Exhibition displays provide an invaluable opportunity for business organizations in any industry, enabling them to create a retail experience that effectively brings the customers to them. What’s more, it’s a retail experience that makes the customer or potential client feel as if they are in the driving seat, without all the pressure that usually comes with a direct sales pitch or business meeting.
However, it’s important that you know exactly what you intend to achieve through an exhibition display, and that you plan the display accordingly. Possible objectives include:
–Promoting a Product: Naturally, launching a new product or promoting a specific line of products is one of the primary benefits of an exhibition display. In this case, your main target audience will be customers and the media, and your PR people will need to play an active role.
–Networking: Exhibitions also provide an opportunity to form valuable contacts in the industry, especially since you’ll be meeting lots of influential people face-to-face. In this case, the prime target audience of the exhibition will be business types and fellow professionals. You’ll want to ensure that the event makes a good impression on them.
–Industry Research: Since exhibitions will likely draw a large number of people with vested interest in your industry, including competitors and suppliers, it’s a chance to gain some important insight into the inner workings of the business. At the same time, interaction with potential customers grants the opportunity to perform some valuable market research.
It’s clear that there’s much to be gained from an well executed exhibition display. According to marketingdonut.co.uk, if you want to get the most out of the event, you should ensure that:
-You are seen at the right events
-You plan thoroughly
-You promote your display
-You follow up on the event
Being seen at the right exhibitions: Thorough research should be undertaken to ensure that the exhibition event you plan to attend will draw the crowds you hope to engage with.
Careful planning: The positioning of the display, the clarity of the message and the estimated costs should all be taken into account.
-Stands that are positioned in corners or on islands are more likely to be seen. Either way, you should ensure there are no obstacles obstructing the view of your stand.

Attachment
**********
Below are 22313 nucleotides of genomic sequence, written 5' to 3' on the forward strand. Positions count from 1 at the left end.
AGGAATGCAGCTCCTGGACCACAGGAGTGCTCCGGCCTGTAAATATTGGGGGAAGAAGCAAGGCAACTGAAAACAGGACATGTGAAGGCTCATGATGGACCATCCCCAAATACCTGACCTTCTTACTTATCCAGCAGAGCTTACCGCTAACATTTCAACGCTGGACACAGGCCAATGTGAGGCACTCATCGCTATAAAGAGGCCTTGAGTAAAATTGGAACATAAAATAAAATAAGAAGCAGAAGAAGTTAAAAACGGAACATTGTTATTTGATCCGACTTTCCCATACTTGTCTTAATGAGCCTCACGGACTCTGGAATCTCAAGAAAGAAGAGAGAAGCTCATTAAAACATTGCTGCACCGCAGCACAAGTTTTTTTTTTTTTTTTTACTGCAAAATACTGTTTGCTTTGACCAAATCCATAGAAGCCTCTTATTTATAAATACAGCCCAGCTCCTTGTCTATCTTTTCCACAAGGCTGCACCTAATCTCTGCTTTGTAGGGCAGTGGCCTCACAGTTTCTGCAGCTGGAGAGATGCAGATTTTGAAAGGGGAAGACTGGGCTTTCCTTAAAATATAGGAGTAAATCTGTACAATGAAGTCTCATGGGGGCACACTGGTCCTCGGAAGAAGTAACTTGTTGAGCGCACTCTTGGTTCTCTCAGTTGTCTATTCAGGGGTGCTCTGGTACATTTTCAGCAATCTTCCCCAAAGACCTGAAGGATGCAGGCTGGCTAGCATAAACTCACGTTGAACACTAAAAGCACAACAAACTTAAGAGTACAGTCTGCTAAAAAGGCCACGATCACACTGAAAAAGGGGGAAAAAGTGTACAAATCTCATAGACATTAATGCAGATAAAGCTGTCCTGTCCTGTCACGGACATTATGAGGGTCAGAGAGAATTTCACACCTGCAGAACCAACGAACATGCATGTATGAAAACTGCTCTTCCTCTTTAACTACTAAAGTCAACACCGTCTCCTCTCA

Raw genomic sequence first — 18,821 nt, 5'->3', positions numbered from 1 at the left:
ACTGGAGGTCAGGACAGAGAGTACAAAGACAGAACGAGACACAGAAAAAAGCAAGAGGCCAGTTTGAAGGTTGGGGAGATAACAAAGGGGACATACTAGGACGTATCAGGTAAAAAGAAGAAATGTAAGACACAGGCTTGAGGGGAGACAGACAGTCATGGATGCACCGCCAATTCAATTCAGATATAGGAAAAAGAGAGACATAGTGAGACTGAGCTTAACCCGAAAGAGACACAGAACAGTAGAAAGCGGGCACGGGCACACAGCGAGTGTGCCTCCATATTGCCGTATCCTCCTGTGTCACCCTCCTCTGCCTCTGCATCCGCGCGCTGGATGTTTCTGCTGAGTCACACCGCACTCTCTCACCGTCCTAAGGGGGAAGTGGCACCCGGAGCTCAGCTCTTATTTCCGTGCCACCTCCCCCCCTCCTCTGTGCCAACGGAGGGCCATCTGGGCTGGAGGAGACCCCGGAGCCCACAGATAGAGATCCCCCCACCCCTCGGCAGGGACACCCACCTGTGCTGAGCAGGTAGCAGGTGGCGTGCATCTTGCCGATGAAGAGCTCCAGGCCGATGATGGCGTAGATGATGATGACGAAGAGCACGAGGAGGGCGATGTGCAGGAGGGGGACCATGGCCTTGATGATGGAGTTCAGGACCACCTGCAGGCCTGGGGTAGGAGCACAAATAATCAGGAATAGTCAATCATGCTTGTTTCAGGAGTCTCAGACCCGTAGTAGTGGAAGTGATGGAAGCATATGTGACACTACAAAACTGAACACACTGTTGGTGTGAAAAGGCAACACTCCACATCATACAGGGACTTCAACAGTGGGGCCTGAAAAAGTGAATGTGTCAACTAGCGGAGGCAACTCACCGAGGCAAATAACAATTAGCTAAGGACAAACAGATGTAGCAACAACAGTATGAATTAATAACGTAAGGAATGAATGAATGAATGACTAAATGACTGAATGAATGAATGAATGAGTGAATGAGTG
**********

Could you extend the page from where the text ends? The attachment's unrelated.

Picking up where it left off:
-Stands should pass the "30 second" test, in that they should have a message that can be clearly grasped by viewers within the space of 30 seconds.
Naturally, when it comes to planning, the design of the display is one of the most important things to get right. One should definitely consider enlisting the services of professional display designers who are well-versed in the arts of visual communication.
According to design-shop.co.uk, potential costs that should be factored into the planning include:
- Space rental
- Furniture hire
- Staff hire
- Clean-up (ie. waste collection)
- Event promotion
Promotion: The exhibition display needs to be advertised for its own promotional potential to be fully utilized.. Social media, websites and emails all provide a means to raise awareness and build momentum for an event.
Follow-up: Mechanisms should be in place to ensure that any data collected during the event can be put to effective use, especially if the primary goal of your display is networking or industry research. If promotion is the goal, further promotional efforts should be undertaken in the aftermath to ensure that the brand stays in people’s minds. Contacts established during the event should also be followed up.
There’s no doubt that exhibition displays provide an invaluable opportunity, and organizations should do all they can to ensure that such opportunities do not go to waste.
Matthew Flax writes about exhibition displays and how they can help bring people together. Preferably people with money.